Personally, I usually like to set up different folders for backups from different TYPEs of databases (i.e., at least a folder for system databases, and a folder for user databases—but sometimes I might make a critical folder for mission-critical databases and even a ‘pigpile-type’ folder for 'crud' databases—all so that I can set different file retention times for backups—by folder), so, with that, I'll actually create two .bat files in the following example—one for system databases, the other for user databases.

System Databases.bat
robocopy "D:\SQLBackups\System" "\\Storage\SQL Backups\System" /e /r:3 /w:15 /np
REM: suppress errors of anything < 24 because of robocopy craziness:
SET/A errlev="%ERRORLEVEL% & 24"
exit/B %errlev%

User Databases.bat
robocopy "D:\SQLBackups\System" "\\Storage\SQL Backups\System" /e /r:3 /w:15 /np
REM: suppress errors of anything < 24 because of robocopy craziness:
SET/A errlev="%ERRORLEVEL% & 24"
exit/B %errlev%

As you can see, both of those files (well, the contents of those files) are virtually identical. The only deviations are the paths to the different folders. Typically, I’ll drop these files into something like a C:\Scripts folder. Each script also specifies the following switches:

/e – to force RoboCopy to copy sub-directories
/r:3 – to retry failed copies 3 times
/w:15 – to wait 15 seconds between those retries
/np – ‘light’ logging (or what I assume stands for no progress—just to keep things tidier

You can obviously mix/match these settings as best makes sense to you.

Otherwise, note the logic below the actual calls into robocopy.exe—where we take the output from robocopy itself, use a logical AND operator against it, and then spit out the resultant value. That big of logic—which I was only too happy to find documented (and steal) from this excellent post, addresses the fact that robocopy (as great as it is) doesn’t honor the de-facto notion that non-zero return codes are seen as failures. Granted, robocopy is just trying to be a bit more verbose with its exit codes. But that’s a huge hassle when a) most command-line operations expect a zero as ‘success’ and anything other than zero as non-success and b) when SQL Server Agent Jobs that fire against the Operating System (i.e., CmdExec jobs/job-steps) can only specify a SINGLE error code/outcome to treat as success (because robocopy will be successful even when it returns a 0, 01, a 02, a 04, or even a 08). Accordingly, the AND-ing logic above just swallows those and causes robocopy to spit out a 0 instead of being verbose—so you’ll want to make sure to include that (otherwise, you’ll get alerts for job failure even when the files copy correctly and the job, logically, has not failed).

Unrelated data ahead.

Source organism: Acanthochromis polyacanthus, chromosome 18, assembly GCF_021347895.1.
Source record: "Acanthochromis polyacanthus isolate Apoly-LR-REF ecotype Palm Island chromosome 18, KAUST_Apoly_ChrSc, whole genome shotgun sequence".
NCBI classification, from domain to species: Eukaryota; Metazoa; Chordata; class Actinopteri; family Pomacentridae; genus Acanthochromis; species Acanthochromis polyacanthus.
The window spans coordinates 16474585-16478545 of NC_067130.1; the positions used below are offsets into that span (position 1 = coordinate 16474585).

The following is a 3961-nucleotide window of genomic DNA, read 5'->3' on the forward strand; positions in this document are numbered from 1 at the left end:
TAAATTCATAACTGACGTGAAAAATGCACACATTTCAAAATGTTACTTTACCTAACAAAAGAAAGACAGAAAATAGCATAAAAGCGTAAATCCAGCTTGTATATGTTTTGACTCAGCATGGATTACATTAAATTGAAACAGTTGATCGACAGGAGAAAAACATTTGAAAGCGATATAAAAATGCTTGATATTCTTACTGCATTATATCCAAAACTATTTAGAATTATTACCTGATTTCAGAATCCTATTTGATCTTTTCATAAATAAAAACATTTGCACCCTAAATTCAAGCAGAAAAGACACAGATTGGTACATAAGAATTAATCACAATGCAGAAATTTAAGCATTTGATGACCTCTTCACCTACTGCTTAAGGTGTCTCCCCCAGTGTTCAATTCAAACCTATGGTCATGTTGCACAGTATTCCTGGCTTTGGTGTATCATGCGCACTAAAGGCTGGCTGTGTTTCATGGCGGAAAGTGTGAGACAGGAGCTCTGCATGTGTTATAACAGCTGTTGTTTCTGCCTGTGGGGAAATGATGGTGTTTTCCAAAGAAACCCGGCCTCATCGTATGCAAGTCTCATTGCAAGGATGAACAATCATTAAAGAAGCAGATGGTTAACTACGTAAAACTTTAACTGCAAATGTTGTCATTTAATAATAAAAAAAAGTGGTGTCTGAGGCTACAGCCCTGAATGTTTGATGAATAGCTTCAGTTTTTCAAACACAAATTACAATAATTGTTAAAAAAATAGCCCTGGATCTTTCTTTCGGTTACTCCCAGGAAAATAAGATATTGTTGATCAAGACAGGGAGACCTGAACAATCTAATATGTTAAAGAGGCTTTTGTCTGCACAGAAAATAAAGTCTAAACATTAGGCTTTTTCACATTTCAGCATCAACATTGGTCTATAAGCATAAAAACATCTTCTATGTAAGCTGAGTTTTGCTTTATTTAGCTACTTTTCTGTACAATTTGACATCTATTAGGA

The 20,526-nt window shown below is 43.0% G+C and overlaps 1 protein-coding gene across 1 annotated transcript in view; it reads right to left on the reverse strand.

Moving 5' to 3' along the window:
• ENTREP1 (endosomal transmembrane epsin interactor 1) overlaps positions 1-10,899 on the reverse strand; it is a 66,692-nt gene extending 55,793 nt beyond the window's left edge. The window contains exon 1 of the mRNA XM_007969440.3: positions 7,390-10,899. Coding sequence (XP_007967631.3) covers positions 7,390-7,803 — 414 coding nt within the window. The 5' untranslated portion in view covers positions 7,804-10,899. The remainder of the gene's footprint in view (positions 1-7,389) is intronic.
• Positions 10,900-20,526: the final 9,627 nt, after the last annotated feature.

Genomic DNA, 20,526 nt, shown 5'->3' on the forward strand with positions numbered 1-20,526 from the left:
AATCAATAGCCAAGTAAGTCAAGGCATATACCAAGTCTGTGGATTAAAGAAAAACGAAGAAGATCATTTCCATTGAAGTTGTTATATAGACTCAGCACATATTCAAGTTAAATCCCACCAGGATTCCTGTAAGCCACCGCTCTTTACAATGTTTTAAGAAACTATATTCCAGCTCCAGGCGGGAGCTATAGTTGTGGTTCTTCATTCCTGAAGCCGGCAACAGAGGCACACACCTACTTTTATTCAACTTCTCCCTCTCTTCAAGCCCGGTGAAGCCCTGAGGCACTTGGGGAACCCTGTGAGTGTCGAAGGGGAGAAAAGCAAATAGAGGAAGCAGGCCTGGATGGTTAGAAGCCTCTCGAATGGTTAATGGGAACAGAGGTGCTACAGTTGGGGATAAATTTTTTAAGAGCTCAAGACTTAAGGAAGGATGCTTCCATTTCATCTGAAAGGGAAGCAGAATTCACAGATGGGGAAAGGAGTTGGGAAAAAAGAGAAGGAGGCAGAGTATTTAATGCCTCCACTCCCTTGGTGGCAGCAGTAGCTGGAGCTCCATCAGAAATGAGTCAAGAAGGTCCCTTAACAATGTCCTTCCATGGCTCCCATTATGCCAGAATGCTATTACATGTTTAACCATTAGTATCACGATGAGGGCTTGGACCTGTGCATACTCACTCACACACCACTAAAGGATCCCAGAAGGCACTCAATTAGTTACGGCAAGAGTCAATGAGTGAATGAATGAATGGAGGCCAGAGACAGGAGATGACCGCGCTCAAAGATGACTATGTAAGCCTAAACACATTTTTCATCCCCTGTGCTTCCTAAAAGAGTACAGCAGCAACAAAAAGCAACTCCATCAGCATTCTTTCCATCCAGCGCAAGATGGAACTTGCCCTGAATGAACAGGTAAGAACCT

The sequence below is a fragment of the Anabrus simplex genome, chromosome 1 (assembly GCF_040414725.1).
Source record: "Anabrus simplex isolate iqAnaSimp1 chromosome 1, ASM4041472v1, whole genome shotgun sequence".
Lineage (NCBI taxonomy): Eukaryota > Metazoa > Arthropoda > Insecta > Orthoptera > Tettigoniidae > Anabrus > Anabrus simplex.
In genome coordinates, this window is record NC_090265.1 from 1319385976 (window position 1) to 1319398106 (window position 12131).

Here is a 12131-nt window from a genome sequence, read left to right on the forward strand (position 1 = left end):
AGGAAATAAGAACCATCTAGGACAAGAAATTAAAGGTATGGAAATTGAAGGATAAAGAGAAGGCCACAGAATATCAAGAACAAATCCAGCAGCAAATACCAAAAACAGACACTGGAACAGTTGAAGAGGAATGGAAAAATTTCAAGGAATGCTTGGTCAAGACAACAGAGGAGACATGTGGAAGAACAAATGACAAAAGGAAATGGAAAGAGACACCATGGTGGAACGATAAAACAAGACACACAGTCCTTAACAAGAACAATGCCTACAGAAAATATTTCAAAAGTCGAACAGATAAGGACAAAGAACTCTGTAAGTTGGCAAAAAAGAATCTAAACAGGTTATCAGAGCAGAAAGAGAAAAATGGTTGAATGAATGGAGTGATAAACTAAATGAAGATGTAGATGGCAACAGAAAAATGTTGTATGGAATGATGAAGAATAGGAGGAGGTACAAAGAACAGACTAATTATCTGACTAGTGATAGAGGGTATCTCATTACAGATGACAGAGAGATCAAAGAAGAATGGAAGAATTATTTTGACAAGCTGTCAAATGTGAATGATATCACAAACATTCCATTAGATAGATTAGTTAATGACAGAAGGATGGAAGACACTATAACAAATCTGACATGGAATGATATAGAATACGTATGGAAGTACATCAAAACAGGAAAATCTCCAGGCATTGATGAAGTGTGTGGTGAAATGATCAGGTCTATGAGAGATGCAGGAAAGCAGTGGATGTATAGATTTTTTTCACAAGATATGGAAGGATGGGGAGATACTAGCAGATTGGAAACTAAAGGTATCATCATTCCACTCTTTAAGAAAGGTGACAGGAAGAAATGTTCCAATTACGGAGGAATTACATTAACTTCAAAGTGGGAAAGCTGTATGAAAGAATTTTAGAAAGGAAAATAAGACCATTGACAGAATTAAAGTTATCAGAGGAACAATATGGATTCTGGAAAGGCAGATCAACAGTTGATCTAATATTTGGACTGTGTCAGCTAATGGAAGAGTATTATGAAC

Once you’ve created the .bat files, you’ll need to create a SQL Server Agent Job to run/execute them. I typically have these jobs run about every 5 minutes (i.e., less than regular/typical 10-minute apart T-log backup jobs)—as this makes sure to keep files cleanly and regularly synchronized between the local box and the off-box backup location. (Overhead is also typically VERY light. And even if it wasn’t, I’d much prefer some CPU/IO overhead than lost/missing data in almost all situations.)

To create a job, give it a descriptive name and make sure to assign ownership to sa. Then, for each .bat file that you end up with, create/add a new Job Step more or less as shown below—where you’ll be configuring the job step to run as an Operating System command and then specifying the location of the .bat file to execute:

RoboCopy New Job


(Note too that I’ve also highlighted where SQL Server lets you specify the (single) exit code you can specify to identify a successful outcome.)

You might also need to specify the name of a proxy in the Run as section of this job—if you’re not using domain accounts, if you’re in a work group, etc., but that's outlined in one of the links above.

Otherwise, make sure to set/configure a schedule for the job and then also make sure to set the job to send an alert when/if the job fails, and you'll be much better taken care of than had you simply created a .bat file and had the Windows Task Scheduler kick off your job regularly (as it lacks any built-in option for notification).